At issue | Various articles, columns and editorials on Mideast revolts
The turmoil in the Middle East is affecting everyone, including us in America. Egypt is boiling over, having forced President Hosni Mubarak to resign.
In Lebanon, Hezbollah toppled the elected government by demanding that Lebanese courts pretend that Hezbollah operatives did not assassinate the previous prime minister, Rafik Hariri.
In Iraq, al-Qaida is bombing civilians. In Iran, Mahmoud Ahmadinejad has temporarily suppressed the popular protests against the fake figures he used to declare himself democratically elected. Food prices are rising everywhere due to global warming, precipitating further protests.
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How can the Middle East survive this "perfect storm"?
We all should look back at the difference between the French and American Revolutions, using the stages of religious sophistication described in James W. Fowler's Stages of Faith.
The theoreticians of the American Revolution stated their case in the Federalist Papers, using arguments on the Stage 5 (social contract) level. They called for a balanced separation of powers. The authors became leaders, creating and guiding the stable new government.
In France, the revolution was taken over by Maximilien Robespierre and the Jacobins, a political club, using much less sophisticated Stage 3 (mutuality) arguments. The French Revolution rapidly deteriorated into a reign of terror.
We have seen in the Middle East how easy it is to remove one tyrant, only to bring in another. The revolution in Iran morphed into a fundamentalist regime supporting the lying tyranny of Ayatollah Mohammed Ali Khamani and Prime Minister Ahmadinejad.
In the Gaza Strip, the Gazans voted out the corrupt Fatah, only to get a Hamas regime that has "volunteered" them to be martyrs for Islam, whether or not they wanted this.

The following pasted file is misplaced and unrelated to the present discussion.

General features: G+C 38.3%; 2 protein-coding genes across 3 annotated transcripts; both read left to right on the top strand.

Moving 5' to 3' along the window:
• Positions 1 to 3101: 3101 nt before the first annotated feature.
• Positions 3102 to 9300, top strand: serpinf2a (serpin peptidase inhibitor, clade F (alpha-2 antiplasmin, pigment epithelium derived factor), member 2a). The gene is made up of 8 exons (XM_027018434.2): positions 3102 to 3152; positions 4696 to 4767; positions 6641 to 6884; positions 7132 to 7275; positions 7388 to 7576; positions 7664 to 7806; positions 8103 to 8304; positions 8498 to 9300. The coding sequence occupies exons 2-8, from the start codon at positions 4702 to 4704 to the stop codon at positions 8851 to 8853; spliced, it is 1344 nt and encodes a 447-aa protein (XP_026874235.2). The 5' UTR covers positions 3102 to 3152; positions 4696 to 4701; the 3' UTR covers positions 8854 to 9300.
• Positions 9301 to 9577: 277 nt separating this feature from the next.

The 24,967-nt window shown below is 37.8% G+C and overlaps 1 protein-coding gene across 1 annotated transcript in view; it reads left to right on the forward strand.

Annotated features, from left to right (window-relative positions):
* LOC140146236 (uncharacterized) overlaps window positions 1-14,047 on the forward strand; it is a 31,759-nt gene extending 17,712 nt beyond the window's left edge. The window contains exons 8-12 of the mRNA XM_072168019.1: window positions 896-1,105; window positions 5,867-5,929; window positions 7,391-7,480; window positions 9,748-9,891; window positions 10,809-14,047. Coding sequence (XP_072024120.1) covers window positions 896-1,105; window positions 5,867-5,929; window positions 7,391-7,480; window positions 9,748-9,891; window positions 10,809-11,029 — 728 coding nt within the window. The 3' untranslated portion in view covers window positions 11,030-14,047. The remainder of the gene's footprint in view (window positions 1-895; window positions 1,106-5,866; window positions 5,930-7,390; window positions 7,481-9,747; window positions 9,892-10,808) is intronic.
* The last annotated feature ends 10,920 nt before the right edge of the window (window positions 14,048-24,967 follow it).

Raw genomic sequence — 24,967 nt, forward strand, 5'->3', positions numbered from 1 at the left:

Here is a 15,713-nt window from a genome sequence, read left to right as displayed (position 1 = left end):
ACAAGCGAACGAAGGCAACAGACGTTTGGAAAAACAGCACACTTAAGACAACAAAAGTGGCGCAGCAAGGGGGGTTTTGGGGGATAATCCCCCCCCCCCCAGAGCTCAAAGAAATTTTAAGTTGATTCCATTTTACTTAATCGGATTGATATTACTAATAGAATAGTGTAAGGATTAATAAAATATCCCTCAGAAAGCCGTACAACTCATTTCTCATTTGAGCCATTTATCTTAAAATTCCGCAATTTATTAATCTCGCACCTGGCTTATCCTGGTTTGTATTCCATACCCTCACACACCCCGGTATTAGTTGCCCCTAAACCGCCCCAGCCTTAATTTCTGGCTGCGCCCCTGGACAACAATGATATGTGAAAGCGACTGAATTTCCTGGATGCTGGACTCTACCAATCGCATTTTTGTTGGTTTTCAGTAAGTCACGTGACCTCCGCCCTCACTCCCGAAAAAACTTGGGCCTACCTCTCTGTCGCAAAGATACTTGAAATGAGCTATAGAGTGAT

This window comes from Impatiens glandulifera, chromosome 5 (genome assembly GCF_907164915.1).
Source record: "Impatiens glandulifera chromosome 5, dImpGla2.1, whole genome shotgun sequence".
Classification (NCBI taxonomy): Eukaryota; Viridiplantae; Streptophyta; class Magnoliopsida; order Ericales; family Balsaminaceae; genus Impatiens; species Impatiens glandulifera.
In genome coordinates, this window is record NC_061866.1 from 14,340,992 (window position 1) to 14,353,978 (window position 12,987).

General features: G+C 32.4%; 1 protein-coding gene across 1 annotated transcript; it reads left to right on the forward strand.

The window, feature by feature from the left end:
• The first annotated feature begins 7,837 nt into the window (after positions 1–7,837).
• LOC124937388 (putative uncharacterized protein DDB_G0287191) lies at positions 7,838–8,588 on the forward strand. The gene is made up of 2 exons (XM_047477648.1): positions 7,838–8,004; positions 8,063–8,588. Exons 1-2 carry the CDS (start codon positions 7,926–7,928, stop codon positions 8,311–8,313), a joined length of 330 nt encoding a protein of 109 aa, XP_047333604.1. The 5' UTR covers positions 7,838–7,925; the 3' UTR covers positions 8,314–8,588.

So, with the euphoric enthusiasm at present in Egypt, how can the Egyptians avoid a new tyranny?
Stage 3 groups often think a society is an individual writ large. They assume that removing culprits will automatically bring needed changes. After all, we all accept the Golden Rule, "Love your neighbor as yourself."
Ayatollah Ruhollah Khomeini, the legislator of the Iranian revolution, expanded the prophet's permission that an endangered individual may deceive (taqiyya) to survive, by claiming that a government could lie to survive. Khamani and Ahmadinejad have fully misused this decision. In contrast, we must understand that social change needs more preparation than individual changes, and must obey more careful rules.
An ocean liner needs a trained crew, and takes much longer to turn than a speedboat.
Stage 3 thinkers do not need to fall into tyranny.
There are two levels within Stage 3 thought: those who "know" the truth and despise those who lack that knowledge; and those who can think beyond the box. The former are closed-minded, while the latter are willing to walk in another's shoes.
The Hebrew Bible parallels the Golden Rule (Leviticus 19:18) with a Greater Golden Rule (Leviticus 19:34), "The stranger who lives with you shall be treated like the native among you, and you shall love him as yourself." for you were strangers in the land of Egypt."
Jesus put the same idea in different words when he stated that the Good Samaritan treated a "stranger" as a "neighbor" (Luke 10:29-37).
People can advance only one stage at a time, since arguments two or more stages more sophisticated than theirs will go over their heads.
The prophet Muhammad led the Arab tribes from the Jahiliyya ("ignorance") Stage 2 thinking, that of instrumental hedonism, to Stage 3 thought. Muhammad, throughout his life, understood other people's perspectives, but only during his last years did he find a public language for the more sophisticated open stance.
Most of the Qur'an reflects the absolutist certainty of early Stage 3. It confirmed previous revelations without distinguishing them (cf. Sura 2:285): "We make no distinction between any of His messengers."
However, the latest Suras recognize many perspectives (Sura 5:51, cf. Sura 3:199). They state, "There is no compulsion in religion" (Sura 2:256). Muhammad removed the Sura prescribing the stoning of women and added that four witnesses (not two) were needed to bring an adultery conviction (Sura 24:4).
He recognized ahl al-kitab, other monotheistic religions, and maintained the verses (Sura 5:23; 7:137; 17:7-8) indicating that Banu Israel had first rights to the Holy Land.
Islam has the religious resources to support the more sophisticated levels of thought. Egyptian graduate students can supply such sophistication, understanding that higher stages need complex arguments beyond tweeting and soundbites.
With Stage 5 sophistication they can formulate a real representative democracy.